Gold and oil lose ground

Libyan production sends oil south

The volatile range-trading in oil contracts continued into Friday, with oil giving up all of its Thursday advances in unceremonious fashion. The chief culprit was Libya, where the national oil body lifted all its force majeure’s and ramp up production to 1 million barrels per day in the next few weeks. That headline immediately sent oil lower, Brent crude falling 1.75% to USD41.65 a barrel, and WTI falling 2.15% to $39.70 a barrel.

A stronger US dollar this morning and possibly some stop-loss selling action have seen both contracts reset lower again. Brent crude and WTI falling 1.45% to USD41.10 and USD39.15 a barrel respectively. Ominously, both contracts have broken weekly support, triggering stop-losses and leaving the technical picture for both looking very ominous.

Brent crude broke through USD41.45 a barrel which now becomes resistance. More importantly, it is testing its 200-day moving average (DMA) at USD41.15 a barrel. A daily close below here this evening would be a very negative technical development, suggesting deeper losses to long-term support at USD39.00 a barrel.

WTI is flirting with support between USD39.00 and USD39.20 a barrel as I write. A daily close under this region sets up further losses to its 200-DMA at USD37.55 a barrel. The day’s opening price at USD39.70 a barrel is initial resistance.

The return of just one million barrels per day of extra production to the world market has sent oil into a tailspin. It highlights how fragile sentiment is to the supply/demand balance of oil in international markets. A double-dip recession in Europe will add to the demand concerns. The scheduled increase by OPEC+ of two million bpd in January is likely to be in jeopardy if Brent crude prices stay at these levels. I would argue though, that Brent crude will need to fall under $35.00 a barrel for OPEC+ to look at rolling back production increases thus far altogether.

With risk-sentiment likely to turn south this week ahead of the US election, oil will remain a sell on rallies and will be acutely vulnerable to further losses unless OPEC+ makes some soothing noises.

Gold is threatening to break hearts

Maybe the Halley curse for gold has struck again, with gold failing to break out on the top side of its symmetrical triangle on Friday. Gold fell just 0.10% to USD1902.50 an ounce on Friday but has dropped another 0.20% to USD1898.50 an ounce this morning.

Because of range-compression within the triangle formation, that has left the base of the triangle at USD1899.15 an ounce this morning. With gold failing to break out of the top of the triangle last week, failing at USD1931.00 an ounce, a move through its base today is a worrying development to the bullish outlook. The price action raises concerns that the market is heavily long into the US election on “blue wave” and US stimulus hopes, increasing the odds of a culling of positioning this week.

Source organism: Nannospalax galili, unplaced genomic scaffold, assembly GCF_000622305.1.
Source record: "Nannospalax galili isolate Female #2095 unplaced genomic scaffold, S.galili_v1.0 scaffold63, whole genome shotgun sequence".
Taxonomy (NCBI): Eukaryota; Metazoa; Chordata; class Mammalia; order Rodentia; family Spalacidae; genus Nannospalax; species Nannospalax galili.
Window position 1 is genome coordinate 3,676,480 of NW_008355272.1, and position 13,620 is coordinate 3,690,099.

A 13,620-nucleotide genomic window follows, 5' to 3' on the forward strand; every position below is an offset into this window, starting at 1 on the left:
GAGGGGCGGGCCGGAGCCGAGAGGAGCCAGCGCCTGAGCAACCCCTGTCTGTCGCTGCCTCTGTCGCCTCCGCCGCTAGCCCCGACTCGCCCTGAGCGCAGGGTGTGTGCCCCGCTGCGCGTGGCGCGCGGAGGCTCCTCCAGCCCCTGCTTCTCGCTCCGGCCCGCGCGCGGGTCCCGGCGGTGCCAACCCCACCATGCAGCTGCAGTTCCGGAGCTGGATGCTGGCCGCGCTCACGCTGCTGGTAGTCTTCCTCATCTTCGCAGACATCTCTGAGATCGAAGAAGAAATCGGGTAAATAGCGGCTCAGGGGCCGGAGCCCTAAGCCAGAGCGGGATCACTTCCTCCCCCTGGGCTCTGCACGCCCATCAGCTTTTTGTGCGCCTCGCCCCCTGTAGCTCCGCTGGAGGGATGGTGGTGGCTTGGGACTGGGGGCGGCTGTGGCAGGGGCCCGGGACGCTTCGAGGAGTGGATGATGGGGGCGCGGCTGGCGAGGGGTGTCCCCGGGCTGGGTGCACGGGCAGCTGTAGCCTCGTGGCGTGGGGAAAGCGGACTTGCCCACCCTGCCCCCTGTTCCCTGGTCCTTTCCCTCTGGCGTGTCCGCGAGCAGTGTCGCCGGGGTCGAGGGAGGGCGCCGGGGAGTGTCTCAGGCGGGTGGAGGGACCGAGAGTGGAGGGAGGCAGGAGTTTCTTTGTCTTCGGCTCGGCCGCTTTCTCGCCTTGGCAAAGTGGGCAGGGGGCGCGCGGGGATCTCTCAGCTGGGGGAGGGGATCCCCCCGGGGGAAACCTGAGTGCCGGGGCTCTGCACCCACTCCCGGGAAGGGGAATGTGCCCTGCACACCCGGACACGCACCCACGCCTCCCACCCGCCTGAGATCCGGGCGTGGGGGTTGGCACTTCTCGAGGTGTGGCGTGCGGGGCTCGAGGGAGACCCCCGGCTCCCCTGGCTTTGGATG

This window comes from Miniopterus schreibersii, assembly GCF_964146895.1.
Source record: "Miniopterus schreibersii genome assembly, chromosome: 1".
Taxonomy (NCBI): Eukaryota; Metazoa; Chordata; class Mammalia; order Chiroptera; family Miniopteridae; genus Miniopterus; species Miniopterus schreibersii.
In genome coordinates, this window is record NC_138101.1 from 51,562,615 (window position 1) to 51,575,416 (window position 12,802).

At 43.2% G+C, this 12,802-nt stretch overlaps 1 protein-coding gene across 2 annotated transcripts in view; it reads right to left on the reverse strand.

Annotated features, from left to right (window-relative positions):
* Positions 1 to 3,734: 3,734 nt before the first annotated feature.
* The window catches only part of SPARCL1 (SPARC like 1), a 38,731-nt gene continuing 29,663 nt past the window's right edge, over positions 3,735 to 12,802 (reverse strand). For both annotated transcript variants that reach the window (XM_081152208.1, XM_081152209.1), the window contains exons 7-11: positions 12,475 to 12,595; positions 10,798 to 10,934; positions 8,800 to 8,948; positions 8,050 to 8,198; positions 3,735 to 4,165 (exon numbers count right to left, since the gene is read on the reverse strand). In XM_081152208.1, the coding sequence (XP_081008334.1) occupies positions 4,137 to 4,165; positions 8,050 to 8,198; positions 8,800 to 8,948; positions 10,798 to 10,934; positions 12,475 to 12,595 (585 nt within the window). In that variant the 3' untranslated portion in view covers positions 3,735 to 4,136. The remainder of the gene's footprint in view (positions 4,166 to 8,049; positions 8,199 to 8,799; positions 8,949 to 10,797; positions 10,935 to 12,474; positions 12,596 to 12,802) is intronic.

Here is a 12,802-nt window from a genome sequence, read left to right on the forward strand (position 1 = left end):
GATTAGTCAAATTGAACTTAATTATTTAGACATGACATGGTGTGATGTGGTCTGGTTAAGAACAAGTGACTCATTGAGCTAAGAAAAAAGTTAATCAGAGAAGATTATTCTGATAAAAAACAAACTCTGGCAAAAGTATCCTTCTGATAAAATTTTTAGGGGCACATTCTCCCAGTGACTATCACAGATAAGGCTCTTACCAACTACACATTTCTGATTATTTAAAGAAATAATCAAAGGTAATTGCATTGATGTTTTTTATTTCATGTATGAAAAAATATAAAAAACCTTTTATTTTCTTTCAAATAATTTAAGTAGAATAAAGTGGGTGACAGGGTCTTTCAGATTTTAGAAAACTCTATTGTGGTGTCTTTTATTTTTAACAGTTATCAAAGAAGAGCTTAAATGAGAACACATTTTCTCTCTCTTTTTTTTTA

A move lower through the 100-DMA at USD1883.40 an ounce would almost certainly confirm this view, and likely bring stop-loss selling to the market. The technical picture called for a USD100 an ounce move, depending on which way the triangle broke. That move targets around USD1800.00 an ounce now on the downside. Although my baseline view was that gold should rally on risk hedging into the US election, there is a real possibility of a significant downside detour first.

This article is for general information purposes only. It is not investment advice or a solution to buy or sell securities. Opinions are the authors; not necessarily that of OANDA Corporation or any of its affiliates, subsidiaries, officers or directors. Leveraged trading is high risk and not suitable for all. You could lose all of your deposited funds.

Jeffrey Halley

Jeffrey Halley

Senior Market Analyst, Asia Pacific, from 2016 to August 2022
With more than 30 years of FX experience – from spot/margin trading and NDFs through to currency options and futures – Jeffrey Halley was OANDA’s Senior Market Analyst for Asia Pacific, responsible for providing timely and relevant macro analysis covering a wide range of asset classes. He has previously worked with leading institutions such as Saxo Capital Markets, DynexCorp Currency Portfolio Management, IG, IFX, Fimat Internationale Banque, HSBC and Barclays. A highly sought-after analyst, Jeffrey has appeared on a wide range of global news channels including Bloomberg, BBC, Reuters, CNBC, MSN, Sky TV and Channel News Asia as well as in leading print publications such as The New York Times and The Wall Street Journal, among others. He was born in New Zealand and holds an MBA from the Cass Business School.
Jeffrey Halley
Jeffrey Halley

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